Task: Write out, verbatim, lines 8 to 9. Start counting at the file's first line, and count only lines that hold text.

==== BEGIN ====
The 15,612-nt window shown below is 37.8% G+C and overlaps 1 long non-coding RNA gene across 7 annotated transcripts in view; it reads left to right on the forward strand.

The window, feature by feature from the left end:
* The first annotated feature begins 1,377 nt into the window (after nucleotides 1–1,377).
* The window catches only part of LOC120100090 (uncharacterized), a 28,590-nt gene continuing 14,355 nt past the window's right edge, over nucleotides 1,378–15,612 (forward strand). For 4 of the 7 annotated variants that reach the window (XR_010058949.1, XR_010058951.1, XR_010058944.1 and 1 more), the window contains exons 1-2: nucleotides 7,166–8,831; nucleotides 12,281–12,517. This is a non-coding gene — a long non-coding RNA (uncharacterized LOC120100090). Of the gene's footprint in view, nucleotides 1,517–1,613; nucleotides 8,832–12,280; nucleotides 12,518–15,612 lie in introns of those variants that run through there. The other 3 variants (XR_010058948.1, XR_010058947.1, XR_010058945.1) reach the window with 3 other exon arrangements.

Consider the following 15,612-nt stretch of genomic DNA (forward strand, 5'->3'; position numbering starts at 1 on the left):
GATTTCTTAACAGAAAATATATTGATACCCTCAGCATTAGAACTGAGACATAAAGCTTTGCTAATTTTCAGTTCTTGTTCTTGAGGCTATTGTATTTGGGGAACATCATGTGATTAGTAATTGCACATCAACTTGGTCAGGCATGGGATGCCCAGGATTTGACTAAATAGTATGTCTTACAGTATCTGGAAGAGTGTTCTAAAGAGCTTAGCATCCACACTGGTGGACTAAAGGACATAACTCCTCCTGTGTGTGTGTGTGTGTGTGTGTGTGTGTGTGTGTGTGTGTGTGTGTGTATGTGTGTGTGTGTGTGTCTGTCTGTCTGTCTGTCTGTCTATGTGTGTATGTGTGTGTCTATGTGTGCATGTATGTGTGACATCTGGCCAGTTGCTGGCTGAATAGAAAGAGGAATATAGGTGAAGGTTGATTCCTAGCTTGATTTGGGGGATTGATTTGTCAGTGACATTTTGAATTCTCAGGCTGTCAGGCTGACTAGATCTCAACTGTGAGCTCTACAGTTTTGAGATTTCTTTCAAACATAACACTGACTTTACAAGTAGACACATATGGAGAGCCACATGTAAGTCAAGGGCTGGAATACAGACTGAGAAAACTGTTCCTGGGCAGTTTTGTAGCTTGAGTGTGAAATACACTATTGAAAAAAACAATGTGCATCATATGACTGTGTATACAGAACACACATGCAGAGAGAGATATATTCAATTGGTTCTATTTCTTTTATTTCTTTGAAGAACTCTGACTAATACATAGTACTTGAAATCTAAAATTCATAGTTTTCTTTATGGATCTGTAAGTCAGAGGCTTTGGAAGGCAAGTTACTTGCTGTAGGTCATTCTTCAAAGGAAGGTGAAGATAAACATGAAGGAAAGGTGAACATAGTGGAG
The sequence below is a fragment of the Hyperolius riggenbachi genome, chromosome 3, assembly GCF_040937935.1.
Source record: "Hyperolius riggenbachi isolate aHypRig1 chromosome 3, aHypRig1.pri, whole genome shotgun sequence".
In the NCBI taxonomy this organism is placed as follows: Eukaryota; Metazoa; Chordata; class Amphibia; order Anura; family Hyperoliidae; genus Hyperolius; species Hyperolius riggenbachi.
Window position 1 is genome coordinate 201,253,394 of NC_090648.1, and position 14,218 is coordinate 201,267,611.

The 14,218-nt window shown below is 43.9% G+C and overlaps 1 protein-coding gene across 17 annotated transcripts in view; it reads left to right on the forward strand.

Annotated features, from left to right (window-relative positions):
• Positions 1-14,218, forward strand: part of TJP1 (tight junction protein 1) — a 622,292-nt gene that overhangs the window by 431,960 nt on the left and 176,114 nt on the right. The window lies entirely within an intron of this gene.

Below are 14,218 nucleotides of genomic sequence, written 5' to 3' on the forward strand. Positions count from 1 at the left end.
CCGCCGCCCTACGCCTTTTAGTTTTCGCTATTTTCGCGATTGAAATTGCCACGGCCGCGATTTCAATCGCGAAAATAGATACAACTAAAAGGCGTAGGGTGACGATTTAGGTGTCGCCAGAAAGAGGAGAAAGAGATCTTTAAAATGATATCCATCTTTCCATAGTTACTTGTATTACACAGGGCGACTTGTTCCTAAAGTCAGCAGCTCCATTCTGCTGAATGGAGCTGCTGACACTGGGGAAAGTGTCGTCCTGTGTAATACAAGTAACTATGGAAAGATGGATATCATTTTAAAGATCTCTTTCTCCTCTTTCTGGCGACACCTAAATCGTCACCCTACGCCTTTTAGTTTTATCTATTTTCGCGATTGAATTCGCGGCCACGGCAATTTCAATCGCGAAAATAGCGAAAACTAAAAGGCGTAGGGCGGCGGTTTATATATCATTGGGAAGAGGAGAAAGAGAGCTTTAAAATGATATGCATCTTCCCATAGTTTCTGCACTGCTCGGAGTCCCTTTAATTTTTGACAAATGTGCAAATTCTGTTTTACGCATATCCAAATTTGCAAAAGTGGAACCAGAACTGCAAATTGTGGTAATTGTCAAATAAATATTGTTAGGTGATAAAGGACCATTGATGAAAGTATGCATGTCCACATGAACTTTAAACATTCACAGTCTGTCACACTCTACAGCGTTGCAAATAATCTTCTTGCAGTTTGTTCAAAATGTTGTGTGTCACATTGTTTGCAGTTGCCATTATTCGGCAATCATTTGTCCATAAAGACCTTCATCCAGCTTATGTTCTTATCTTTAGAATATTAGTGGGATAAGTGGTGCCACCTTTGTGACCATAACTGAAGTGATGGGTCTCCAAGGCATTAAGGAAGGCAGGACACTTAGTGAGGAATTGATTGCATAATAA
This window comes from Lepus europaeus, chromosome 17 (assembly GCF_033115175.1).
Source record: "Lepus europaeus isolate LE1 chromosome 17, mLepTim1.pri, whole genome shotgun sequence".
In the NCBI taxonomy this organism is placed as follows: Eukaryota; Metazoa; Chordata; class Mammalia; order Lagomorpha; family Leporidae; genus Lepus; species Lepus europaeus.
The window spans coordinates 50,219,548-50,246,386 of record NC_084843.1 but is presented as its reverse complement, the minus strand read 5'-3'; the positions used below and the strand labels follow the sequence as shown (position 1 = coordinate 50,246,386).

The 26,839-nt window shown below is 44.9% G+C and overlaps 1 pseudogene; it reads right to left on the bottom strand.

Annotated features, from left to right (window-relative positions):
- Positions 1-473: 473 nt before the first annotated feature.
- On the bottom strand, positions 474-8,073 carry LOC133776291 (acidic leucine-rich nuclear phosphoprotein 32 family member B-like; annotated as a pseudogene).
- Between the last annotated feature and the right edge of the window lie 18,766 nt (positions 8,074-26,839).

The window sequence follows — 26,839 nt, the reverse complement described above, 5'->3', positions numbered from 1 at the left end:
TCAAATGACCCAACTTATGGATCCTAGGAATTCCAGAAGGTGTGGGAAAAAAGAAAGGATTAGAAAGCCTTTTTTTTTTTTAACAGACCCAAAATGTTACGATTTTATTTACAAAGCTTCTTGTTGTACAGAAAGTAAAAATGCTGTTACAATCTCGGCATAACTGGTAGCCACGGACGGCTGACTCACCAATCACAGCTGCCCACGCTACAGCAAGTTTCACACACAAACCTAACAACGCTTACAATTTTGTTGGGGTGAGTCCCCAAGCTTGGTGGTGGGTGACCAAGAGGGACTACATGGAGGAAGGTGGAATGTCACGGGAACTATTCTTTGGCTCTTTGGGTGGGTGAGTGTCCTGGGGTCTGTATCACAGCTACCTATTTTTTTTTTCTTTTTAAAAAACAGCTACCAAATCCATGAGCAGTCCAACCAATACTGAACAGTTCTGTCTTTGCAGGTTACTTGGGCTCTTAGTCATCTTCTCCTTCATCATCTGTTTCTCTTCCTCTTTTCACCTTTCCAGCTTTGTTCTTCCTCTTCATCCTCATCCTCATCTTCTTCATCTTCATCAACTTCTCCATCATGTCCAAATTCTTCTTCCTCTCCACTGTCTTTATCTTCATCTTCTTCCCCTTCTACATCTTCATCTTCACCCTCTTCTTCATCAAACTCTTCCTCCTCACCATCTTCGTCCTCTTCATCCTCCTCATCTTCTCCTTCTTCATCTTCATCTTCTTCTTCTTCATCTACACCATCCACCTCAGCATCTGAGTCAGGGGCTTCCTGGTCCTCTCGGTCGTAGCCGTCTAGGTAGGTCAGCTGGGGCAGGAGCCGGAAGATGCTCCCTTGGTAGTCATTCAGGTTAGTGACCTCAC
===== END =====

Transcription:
Source record: "Hyperolius riggenbachi isolate aHypRig1 chromosome 3, aHypRig1.pri, whole genome shotgun sequence".
In the NCBI taxonomy this organism is placed as follows: Eukaryota; Metazoa; Chordata; class Amphibia; order Anura; family Hyperoliidae; genus Hyperolius; species Hyperolius riggenbachi.